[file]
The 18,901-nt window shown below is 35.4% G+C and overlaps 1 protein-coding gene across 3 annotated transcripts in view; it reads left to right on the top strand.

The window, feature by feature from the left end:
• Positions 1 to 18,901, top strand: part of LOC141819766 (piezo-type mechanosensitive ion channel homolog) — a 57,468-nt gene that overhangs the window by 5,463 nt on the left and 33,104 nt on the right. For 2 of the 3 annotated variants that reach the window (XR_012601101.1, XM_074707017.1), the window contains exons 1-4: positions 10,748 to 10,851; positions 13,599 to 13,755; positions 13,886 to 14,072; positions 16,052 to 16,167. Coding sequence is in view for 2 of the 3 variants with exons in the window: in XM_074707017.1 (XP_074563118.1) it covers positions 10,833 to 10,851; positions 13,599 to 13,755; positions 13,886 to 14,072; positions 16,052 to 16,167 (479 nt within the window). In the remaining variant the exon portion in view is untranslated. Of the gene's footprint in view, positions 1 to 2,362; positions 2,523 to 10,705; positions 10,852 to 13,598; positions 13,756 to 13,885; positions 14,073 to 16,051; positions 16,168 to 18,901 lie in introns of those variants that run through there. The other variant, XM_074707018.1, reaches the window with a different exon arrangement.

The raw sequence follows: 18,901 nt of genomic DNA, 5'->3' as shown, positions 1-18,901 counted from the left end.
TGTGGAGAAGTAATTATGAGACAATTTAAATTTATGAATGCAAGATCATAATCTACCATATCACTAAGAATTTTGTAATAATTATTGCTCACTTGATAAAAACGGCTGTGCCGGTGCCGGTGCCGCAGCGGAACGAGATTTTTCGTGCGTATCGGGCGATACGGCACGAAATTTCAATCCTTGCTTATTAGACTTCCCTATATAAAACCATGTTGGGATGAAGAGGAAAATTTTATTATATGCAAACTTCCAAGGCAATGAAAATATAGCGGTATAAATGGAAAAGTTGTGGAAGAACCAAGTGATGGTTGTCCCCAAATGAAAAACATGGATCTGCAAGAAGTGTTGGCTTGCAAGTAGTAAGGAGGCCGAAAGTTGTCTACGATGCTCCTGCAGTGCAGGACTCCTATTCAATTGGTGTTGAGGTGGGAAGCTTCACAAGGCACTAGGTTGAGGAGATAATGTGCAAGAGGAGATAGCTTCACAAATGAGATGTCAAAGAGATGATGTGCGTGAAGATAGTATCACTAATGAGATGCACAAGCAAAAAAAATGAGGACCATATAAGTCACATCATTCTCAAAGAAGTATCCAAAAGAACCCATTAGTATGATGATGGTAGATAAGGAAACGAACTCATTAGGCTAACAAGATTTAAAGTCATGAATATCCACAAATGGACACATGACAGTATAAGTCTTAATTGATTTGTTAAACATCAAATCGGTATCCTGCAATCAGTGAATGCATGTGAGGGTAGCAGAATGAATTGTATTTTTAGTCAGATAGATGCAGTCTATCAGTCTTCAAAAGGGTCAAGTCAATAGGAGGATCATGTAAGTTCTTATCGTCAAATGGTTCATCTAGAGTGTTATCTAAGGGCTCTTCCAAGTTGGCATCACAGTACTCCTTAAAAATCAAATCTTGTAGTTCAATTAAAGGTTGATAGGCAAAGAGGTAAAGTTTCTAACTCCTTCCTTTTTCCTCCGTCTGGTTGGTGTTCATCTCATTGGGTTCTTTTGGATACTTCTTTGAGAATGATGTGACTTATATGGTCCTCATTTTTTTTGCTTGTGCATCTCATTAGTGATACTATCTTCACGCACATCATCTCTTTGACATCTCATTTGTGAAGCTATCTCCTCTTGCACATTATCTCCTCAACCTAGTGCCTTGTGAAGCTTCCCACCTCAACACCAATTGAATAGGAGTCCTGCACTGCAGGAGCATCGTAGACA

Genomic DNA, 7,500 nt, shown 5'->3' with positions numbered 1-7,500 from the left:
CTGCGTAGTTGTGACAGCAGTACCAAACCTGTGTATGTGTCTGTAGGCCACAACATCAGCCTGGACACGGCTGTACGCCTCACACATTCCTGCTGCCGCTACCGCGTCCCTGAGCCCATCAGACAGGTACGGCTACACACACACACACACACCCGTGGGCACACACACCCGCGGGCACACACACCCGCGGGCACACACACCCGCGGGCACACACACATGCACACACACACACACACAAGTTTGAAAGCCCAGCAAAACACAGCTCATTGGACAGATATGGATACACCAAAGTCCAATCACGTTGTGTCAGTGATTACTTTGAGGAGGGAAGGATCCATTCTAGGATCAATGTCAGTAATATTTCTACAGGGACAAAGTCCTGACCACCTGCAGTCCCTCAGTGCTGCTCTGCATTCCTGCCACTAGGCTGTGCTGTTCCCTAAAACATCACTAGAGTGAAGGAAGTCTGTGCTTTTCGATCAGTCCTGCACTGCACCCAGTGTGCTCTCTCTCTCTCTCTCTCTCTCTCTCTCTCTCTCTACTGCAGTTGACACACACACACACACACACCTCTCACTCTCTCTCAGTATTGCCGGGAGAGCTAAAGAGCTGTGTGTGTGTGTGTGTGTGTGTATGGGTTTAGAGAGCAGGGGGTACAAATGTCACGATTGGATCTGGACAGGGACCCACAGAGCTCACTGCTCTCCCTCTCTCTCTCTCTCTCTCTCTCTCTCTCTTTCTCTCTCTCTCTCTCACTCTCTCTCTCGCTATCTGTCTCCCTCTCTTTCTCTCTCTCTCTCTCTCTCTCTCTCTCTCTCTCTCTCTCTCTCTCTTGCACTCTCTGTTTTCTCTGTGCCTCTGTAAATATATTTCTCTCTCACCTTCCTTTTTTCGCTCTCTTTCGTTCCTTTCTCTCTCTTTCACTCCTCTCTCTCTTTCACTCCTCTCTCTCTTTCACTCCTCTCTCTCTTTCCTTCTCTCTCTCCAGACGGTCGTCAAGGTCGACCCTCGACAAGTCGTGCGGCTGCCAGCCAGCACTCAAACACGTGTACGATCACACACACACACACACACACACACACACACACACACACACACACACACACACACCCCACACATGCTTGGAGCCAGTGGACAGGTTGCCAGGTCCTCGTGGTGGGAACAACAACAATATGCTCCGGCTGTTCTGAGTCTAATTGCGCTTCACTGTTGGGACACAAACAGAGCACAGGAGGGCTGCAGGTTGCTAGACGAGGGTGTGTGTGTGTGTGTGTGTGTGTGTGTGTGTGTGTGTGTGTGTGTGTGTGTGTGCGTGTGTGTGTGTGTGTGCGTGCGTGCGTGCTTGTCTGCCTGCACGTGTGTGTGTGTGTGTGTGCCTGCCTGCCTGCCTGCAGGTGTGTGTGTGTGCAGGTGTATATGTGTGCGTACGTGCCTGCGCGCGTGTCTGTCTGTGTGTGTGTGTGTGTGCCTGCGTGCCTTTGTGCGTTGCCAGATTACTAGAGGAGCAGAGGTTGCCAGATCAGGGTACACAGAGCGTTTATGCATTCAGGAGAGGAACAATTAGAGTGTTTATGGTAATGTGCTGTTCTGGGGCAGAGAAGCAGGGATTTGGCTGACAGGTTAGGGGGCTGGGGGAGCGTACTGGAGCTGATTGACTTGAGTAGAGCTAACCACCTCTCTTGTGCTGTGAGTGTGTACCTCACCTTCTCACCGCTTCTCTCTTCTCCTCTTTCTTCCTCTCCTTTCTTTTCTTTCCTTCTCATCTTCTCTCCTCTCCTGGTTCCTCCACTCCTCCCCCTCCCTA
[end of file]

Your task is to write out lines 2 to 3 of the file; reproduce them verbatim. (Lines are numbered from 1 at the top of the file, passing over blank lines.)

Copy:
The window, feature by feature from the left end:
• Positions 1 to 18,901, top strand: part of LOC141819766 (piezo-type mechanosensitive ion channel homolog) — a 57,468-nt gene that overhangs the window by 5,463 nt on the left and 33,104 nt on the right. For 2 of the 3 annotated variants that reach the window (XR_012601101.1, XM_074707017.1), the window contains exons 1-4: positions 10,748 to 10,851; positions 13,599 to 13,755; positions 13,886 to 14,072; positions 16,052 to 16,167. Coding sequence is in view for 2 of the 3 variants with exons in the window: in XM_074707017.1 (XP_074563118.1) it covers positions 10,833 to 10,851; positions 13,599 to 13,755; positions 13,886 to 14,072; positions 16,052 to 16,167 (479 nt within the window). In the remaining variant the exon portion in view is untranslated. Of the gene's footprint in view, positions 1 to 2,362; positions 2,523 to 10,705; positions 10,852 to 13,598; positions 13,756 to 13,885; positions 14,073 to 16,051; positions 16,168 to 18,901 lie in introns of those variants that run through there. The other variant, XM_074707018.1, reaches the window with a different exon arrangement.